Kellogg Switchboard & Supply Company

Kellogg Switchboard & Supply Company

Kellogg Switchboard & Supply Company was a major manufacturer of telephone exchange equipment. It was founded in Chicago, Illinois, by Milo G. Kellogg, an electrical engineer. Along with Western Electric (who supplied the Bell system), Automatic Electric (who supplied General Telephone) and Stromberg-Carlson, it controlled the nation's supply of telephone equipment until after World War II.[1]



Kellogg was born into a prominent and wealthy New England family. He attended prep school, and received two degrees in engineering from the University of Rochester. He married into one of Chicago's most prestigious families, and relocated to Illinois.[2]

In the 1880s, Kellogg had been a manager at Western Electric (he was superintendent of Western Electric's Chicago manufacturing and research plant) and the Southern Telephone and Telegraph Company.[3] In 1897, with Alexander Graham Bell's patent for the telephone expiring, Kellogg set up his own manufacturing firm, Kellogg Switchboard & Supply Company. Kellogg himself held more than 150 patents, and he had invented and patented the Divided Multiple telephone switchboard. The new company manufactured the equipment as its flagship product. This switchboard offered greater flexibility and efficiency than earlier designs in handling large numbers of telephone subscribers at each urban exchange.[4] Kellogg Switchboard & Supply primarily supplied local independent telephone companies.[1]

Fight for control

In 1901, Kellogg fell seriously ill. His brother-in-law, Wallace De Wolf, proved to be a poor manager. Concerned that the company might fail, De Wolf secretly sold a majority of Kellogg's stock to Western Electric. Easily manipulated by Western Electric executives and legal advisors, De Wolf also helped Western Electric attempt to take over the country's other large telephone equipment manufacturer, Stromberg-Carlson. A bitter stockholder fight ensued, which led to Stromberg-Carlson's reincorporation as a New York state corporation in 1902.[1][3][4]

Milo Kellogg recovered his health, and discovered what De Wolf had done. Kellogg sued to stop the sale of his stock. In two separate decisions by the Supreme Court of IllinoisBrown v. Cragg, 230 Ill. 299 (1907) and Dunbar v. American Telephone and Telegraph, 238 Ill. 456 (1909)—Kellogg retained ownership of his company.[5]

1903 strike

In 1903, the Kellogg Switchboard & Supply Company was the target of a bitter strike by the Brass Molder's Union Local 83 and the International Brotherhood of Teamsters. Kellogg Switchboard & Supply was supported by the Bell Telephone Trust (which at the time owned most of Kellogg Switchboard's stock), the Illinois Manufacturers' Association, and the Employers' Association of Chicago. Kellogg Switchboard sued to stop the Teamsters from engaging in their sympathy strike, and won an injunction forcing the drivers back to work.[6] The Kellogg company refused to negotiate, fired nearly 90 percent of its workforce, and broke the strike.[1][7]

Post-WWII history

The company prospered in the early 20th century. It introduced the Relaymatic automatic switching system in 1939 and a crossbar switching system in 1950.[citation needed]

The ITT Corporation purchased a controlling interest in Kellogg Switchboard & Supply in 1951, rebranding the new division's equipment as ITT Kellogg for a decade.[citation needed] Among ITT Kellog's acquisitions in the 1950s was telephone manufacturer Federal Telephone & Radio.[8]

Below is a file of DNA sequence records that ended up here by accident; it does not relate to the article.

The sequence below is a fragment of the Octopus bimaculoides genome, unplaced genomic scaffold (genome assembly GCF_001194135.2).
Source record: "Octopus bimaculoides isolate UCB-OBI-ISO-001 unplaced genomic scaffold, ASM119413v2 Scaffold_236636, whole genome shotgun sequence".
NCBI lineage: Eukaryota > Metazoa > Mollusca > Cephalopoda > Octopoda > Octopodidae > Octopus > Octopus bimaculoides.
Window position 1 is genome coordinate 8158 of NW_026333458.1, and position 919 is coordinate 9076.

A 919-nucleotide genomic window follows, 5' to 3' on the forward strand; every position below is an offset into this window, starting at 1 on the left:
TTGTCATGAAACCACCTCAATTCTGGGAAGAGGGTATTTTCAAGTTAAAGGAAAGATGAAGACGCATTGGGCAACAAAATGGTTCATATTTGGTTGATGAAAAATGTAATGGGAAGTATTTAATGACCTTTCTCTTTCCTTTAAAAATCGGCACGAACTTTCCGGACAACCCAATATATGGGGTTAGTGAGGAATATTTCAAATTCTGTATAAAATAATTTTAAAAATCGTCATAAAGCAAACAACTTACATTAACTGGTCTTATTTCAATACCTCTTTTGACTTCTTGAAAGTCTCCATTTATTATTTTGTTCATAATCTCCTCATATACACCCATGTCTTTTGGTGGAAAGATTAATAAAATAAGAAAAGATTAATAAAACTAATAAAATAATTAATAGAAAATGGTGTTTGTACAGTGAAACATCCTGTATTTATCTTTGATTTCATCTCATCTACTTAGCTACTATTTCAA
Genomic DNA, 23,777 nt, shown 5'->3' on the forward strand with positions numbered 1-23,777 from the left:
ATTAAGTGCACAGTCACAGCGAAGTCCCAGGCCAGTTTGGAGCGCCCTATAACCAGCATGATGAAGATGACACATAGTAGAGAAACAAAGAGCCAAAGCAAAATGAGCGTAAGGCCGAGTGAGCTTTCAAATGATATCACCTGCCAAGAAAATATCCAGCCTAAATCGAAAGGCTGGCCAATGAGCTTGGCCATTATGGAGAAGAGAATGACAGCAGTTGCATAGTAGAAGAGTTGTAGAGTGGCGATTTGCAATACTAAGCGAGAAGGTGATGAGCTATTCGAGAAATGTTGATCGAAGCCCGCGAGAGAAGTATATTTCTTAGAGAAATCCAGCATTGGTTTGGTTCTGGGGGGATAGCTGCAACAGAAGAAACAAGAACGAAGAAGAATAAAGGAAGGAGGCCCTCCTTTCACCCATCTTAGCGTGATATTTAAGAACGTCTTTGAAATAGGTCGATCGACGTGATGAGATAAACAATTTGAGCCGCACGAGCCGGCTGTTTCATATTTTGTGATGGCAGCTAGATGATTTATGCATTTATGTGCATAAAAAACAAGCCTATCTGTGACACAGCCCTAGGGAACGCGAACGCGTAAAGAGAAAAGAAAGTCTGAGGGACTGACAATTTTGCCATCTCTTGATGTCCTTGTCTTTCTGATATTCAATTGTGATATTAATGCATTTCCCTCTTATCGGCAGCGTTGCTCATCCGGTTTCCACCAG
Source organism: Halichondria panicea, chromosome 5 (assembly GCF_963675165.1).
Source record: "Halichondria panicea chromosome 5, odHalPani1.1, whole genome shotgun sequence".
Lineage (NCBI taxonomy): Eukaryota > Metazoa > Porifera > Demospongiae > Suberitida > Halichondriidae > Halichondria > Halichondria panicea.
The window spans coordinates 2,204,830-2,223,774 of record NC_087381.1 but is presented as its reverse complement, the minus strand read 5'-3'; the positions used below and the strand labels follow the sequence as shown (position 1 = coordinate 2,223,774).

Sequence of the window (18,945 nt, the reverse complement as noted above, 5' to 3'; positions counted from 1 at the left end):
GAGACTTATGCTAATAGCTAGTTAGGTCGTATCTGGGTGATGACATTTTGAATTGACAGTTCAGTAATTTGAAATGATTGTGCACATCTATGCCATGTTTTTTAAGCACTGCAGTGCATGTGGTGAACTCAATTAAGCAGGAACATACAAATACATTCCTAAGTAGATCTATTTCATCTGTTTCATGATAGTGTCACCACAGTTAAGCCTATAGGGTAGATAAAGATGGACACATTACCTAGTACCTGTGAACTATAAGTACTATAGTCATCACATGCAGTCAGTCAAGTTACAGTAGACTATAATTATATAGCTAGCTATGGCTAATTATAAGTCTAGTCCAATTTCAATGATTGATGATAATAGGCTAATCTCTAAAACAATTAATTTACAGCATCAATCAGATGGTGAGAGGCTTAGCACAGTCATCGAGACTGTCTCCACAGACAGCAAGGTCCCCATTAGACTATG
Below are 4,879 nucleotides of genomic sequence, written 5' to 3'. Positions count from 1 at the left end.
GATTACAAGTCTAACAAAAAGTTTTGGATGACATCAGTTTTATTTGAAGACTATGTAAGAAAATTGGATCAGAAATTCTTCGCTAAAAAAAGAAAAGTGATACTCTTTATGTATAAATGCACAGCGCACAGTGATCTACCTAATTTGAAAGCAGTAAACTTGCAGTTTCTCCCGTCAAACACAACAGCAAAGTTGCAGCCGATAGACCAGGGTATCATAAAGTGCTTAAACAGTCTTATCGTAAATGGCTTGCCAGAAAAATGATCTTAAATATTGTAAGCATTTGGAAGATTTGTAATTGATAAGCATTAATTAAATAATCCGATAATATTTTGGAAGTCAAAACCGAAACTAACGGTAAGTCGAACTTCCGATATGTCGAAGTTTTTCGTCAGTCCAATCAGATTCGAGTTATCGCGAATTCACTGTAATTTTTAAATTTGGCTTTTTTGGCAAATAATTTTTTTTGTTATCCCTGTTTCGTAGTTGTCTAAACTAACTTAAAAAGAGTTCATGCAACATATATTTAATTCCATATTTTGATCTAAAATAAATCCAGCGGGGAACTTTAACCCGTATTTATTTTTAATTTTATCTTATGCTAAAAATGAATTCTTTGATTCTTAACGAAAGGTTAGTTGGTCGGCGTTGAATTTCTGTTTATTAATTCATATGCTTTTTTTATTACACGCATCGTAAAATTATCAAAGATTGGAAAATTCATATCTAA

In 1989, ITT sold its telecommunications product lines, including ITT Kellogg, to Alcatel, now Alcatel-Lucent. The company's U.S. operations were later sold and went private. What is left of Kellogg Switchboard & Supply now goes by the name Cortelco Kellogg. It is owned by Cortelco (Corinth Telecommunications Corporation) and is based in Corinth, Mississippi.[citation needed]

On December 12, 2008 eOn Communications announced an agreement to acquire Cortelco Systems Holding Corporation.[9]


  1. ^ a b c d Cohen, The Racketeer's Progress: Chicago and the Struggle for the Modern American Economy, 1900-1940, 2004.
  2. ^ Chicago: Pictoral and Biographical, 1912.
  3. ^ a b Adams and Butler, Manufacturing the Future: A History of Western Electric, 1999.
  4. ^ a b "Kellogg Switchboard & Supply Co.," Dictionary of Leading Chicago Businesses (1820-2000), 2005.
  5. ^ Cohen, "Business Myths, Lawyerly Strategies, and Social Context: Ernst on Labor Law History," Law & Social Inquiry, January 1989.
  6. ^ Christensen v. Kellog Switchboard, 110 Illinois App. 61 (1903); "Facing Defeat Unions Weaken," Chicago Daily Tribune, July 18, 1903.
  7. ^ Ernst, Lawyers Against Labor: From Individual Rights to Corporate Liberalism, 1995.
  8. ^
  9. ^


  • Adams, Stephen B. and Butler, Orville R. Manufacturing the Future: A History of Western Electric. New York: Cambridge University Press, 1999. ISBN 0521651182
  • Chicago: Pictoral and Biographical. Vol. 2, Deluxe Supplement. Chicago: S.J. Clarke, 1912.
  • Cohen, Andrew Wender. "Business Myths, Lawyerly Strategies, and Social Context: Ernst on Labor Law History." Law & Social Inquiry. 23:1 (January 1989).
  • Cohen, Andrew Wender. The Racketeer's Progress: Chicago and the Struggle for the Modern American Economy, 1900-1940. New York: Cambridge University Press, 2004. ISBN 052183466X
  • Ernst, David R. Lawyers Against Labor: From Individual Rights to Corporate Liberalism. Champaign, Ill.: University of Illinois Press, 1995. ISBN 0252065123
  • "Facing Defeat Unions Weaken." Chicago Daily Tribune. July 18, 1903.
  • Gable, Richard W. "Birth of an Employers' Association." Business History Review. 33:4 (Winter, 1959).
  • "Kellogg Switchboard & Supply Co." Dictionary of Leading Chicago Businesses (1820-2000). Chicago: Chicago Historical Society, 2005.

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